>>Read more on the Stakeholder Health effort to leverage health care systems to improve community health.
One of the Stakeholder Health members is the Adventist Health System, a not-for-profit health care system that has hospitals across the country. Recently, Adventist’s flagship health care provider, Florida Hospital in Orlando, began supporting United Global Outreach (UGO), a non-profit group aimed at building up communities in need, in their four-year-long effort to transform the town of Bithlo.
NewPublicHealth recently spoke with Tim McKinney, executive vice president of United Global Outreach, and Verbelee Neilsen-Swanson, vice president of community impact at Florida Hospital, about the partnerships and commitment that have gone into Bithlo’s transformation into a town that is looking forward to new housing stock, jobs, stores, better education and improved health outcomes for the its citizens.
Report: U.S. Poverty, Uninsured Rates Remain Stagnant
Despite an improving economy that included the creation of more than 2 million jobs last year, the U.S. poverty rate in 2012 remained relatively equal to the previous year, according to a new report from the U.S. Census Bureau, Income, Poverty, and Health Insurance Coverage in the United States: 2012. About 46.5 million people lived at or below the poverty line in 2012, or about 15 percent of the nation. That’s about 2.5 percentage points higher than 2007, right before the economic recession. About 48 million people were without health insurance in 2012, only slightly lower than the 48.6 million in 2011. While the recession seems to have leveled out, the fact that poverty rates have yet to truly rebound has many experts concerned. “We’re supposed to be in recovery,” said Austin Nichols, a researcher at the Urban Institute. “Poverty rates should be falling because long-term unemployment is falling. And they're not.” Read more on poverty.
Economic, Mental Toll of Economic Crisis Likely Responsible for Global Jump in Men’s Suicide Rates
The economic and mental toll of the 2008 global economic crisis was likely a major contributor to the surprising increase in the U.S. and global male suicide rates in 2009, according to a new study in the journal BMJ. There were about 5,000 more suicides than expected that year. The male suicide rate in the United States climbed almost 9 percent in the United States in 2009; the overall global rate climbed 3.3 percent, with the largest increases seen in the European Union and North and South American countries. Depression and stress can lead to increased alcohol and drug abuse, which are also suicide risk factors. The study concluded that immediate action, such as job-creation programs, may help prevent a continued increase in suicides. "Unemployment appears to lead to an increase in anxiety and depression -- two psychiatric symptoms that might be intermediate steps toward suicide," said Robert Dicker, MD, associate director of the division of child and adolescent psychiatry at North Shore-LIJ, in New Hyde Park, N.Y., who was not a part of the study. "More unemployment, more family distress, more losses [of status and friends] also most likely are involved." Read more on mental health.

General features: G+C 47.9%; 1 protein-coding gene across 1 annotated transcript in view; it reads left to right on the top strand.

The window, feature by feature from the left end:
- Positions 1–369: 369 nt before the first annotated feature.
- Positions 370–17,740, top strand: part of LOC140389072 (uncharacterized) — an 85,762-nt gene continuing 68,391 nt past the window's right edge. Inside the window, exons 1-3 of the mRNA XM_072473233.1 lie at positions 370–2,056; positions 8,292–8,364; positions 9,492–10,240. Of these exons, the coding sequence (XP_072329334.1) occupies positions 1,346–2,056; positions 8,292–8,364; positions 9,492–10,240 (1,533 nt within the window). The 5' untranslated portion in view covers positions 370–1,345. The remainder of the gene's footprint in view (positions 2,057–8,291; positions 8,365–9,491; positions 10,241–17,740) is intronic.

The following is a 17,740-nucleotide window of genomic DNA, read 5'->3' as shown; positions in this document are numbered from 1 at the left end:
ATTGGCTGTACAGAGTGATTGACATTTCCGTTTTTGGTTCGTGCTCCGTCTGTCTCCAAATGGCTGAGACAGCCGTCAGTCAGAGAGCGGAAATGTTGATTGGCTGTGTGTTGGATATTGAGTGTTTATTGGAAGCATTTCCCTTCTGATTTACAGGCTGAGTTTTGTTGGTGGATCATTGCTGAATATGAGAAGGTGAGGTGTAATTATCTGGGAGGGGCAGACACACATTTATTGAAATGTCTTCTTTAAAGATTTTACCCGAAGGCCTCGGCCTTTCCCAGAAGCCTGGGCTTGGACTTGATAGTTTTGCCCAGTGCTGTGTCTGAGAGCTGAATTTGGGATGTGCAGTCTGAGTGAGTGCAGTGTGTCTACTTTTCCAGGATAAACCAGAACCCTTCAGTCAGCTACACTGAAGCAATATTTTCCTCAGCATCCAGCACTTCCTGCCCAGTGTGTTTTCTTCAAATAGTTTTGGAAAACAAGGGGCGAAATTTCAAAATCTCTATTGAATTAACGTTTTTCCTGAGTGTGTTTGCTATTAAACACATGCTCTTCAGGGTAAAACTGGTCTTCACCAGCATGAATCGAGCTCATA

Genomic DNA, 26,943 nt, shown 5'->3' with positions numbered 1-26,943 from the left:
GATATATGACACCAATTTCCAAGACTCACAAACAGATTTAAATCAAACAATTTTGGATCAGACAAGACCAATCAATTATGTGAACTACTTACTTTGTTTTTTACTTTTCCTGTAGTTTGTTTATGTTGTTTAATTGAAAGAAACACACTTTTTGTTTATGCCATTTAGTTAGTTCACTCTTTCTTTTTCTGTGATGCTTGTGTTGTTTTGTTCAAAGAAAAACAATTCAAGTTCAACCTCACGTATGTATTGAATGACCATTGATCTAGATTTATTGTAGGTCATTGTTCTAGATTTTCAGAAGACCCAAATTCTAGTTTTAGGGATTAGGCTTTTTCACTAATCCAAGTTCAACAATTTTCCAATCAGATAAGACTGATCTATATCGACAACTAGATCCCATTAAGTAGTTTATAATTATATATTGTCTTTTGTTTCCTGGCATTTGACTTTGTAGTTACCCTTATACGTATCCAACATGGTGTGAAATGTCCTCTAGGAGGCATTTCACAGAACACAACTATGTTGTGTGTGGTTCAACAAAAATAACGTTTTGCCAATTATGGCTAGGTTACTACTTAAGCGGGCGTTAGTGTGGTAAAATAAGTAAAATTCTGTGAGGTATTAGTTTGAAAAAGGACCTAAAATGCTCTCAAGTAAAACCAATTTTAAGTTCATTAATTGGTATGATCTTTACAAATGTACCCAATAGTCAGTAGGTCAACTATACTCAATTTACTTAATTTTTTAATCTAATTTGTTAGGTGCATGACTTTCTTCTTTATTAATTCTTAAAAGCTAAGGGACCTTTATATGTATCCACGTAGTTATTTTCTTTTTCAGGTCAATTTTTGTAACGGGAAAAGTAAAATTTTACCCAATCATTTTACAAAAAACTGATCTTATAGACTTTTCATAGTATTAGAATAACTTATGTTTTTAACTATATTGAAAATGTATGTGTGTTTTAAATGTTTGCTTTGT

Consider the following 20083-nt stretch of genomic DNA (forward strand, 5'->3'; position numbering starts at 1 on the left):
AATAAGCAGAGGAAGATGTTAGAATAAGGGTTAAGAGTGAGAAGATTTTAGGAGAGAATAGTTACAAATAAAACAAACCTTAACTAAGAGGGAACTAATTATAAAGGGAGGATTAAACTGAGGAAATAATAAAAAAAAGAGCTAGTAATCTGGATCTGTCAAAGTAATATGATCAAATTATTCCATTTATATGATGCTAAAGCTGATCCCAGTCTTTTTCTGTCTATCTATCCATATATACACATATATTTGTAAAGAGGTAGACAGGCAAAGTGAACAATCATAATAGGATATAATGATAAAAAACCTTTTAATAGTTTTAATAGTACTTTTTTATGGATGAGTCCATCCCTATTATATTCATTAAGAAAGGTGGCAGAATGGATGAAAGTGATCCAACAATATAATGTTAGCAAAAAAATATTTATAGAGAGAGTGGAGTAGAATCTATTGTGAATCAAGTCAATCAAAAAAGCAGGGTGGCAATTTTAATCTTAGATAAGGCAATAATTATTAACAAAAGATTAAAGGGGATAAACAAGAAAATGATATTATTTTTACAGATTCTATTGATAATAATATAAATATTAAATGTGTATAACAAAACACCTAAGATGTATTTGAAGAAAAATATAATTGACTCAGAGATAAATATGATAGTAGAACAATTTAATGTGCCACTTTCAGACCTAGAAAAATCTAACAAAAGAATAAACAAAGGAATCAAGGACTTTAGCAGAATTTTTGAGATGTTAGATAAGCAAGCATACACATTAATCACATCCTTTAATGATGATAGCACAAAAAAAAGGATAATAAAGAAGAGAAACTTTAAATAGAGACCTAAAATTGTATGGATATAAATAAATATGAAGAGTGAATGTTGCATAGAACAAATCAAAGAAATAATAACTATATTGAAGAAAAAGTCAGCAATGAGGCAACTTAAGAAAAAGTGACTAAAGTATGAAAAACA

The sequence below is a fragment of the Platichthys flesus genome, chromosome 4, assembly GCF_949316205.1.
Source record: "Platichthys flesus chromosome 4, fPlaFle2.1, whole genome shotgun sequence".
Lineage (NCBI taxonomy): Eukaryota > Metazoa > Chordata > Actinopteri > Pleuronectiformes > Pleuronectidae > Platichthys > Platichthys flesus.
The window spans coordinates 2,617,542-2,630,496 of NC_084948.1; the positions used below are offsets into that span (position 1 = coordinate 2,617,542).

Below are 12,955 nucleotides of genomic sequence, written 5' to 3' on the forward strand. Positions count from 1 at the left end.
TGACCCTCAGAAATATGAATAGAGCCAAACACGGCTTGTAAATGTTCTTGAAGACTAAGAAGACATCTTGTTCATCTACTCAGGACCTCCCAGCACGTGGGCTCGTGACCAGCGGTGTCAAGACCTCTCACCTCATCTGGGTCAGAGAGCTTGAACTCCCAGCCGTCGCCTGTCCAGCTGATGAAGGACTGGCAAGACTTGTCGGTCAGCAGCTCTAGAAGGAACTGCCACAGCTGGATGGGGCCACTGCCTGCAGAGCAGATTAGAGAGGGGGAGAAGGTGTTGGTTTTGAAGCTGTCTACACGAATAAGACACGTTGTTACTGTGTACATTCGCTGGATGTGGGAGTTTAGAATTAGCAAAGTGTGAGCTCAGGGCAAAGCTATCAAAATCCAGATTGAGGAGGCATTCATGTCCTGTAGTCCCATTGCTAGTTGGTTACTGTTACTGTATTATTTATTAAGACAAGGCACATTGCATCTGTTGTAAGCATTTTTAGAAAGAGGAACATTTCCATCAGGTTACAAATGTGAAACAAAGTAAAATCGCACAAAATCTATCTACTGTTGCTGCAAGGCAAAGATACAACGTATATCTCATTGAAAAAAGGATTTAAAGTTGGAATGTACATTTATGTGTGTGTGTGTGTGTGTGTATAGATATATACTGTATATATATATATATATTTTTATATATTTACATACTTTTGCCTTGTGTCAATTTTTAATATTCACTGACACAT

Study: Two Simple Questions on Mobility Can Help Assess, Treat Older Adults’ Physical Declines
Two simple questions about mobility could help doctors more accurately assess and treat an older adult’s physical decline, according to a new study in the Journal of the American Medical Association:
- For health or physical reasons, do you have difficulty climbing up 10 steps or walking a quarter of a mile?
- Because of underlying health or physical reasons, have you modified the way you climb 10 steps or walk a quarter of a mile?
The answers could help determine whether physical therapy or mobility-assistance devices are needed. The findings emphasize the importance of increased physical activity and exercise in health aging, according to Cynthia Brown, MD, of the division of gerontology, geriatrics and palliative care at the University of Alabama at Birmingham. "With an increasing older population in the United States, it is incumbent on us to find ways to help older Americans continue to live well and independently,” she said. “The major barriers—lack of physical activity, obesity and smoking—are all risk factors that can be successfully overcome with appropriate treatment and assistance." Read more on aging.
A recent vote by the Washington D.C. City Council requires large retailers to pay a minimum hourly wage of $12.50 an hour—$5.25 more than the current minimum wage of $7.25 nationally and $8.25 in D.C.— and the decision received wide attention, especially when retailers planning to build new stores in the city said they’d pull the plug on the projects if required to pay the higher salaries. But at least two recent magazine articles explain why there’s been a fervent recent push to try to push up the wages of those in low-paying jobs. New York Magazine recently surveyed 100 fast food restaurant employees in that city and asked, among other things, “can you live off your paycheck?” The answer appears to be no. The average pretax monthly pay for the surveyed workers was $984 while average monthly expenses including rent, utilities, groceries and cell phone bills was $1,115—which adds up to $131 more in expenses than pay.
>>Bonus Link: Why does income matter to health? See a NewPublicHealth infographic on how stable jobs and income lead to healthier lives.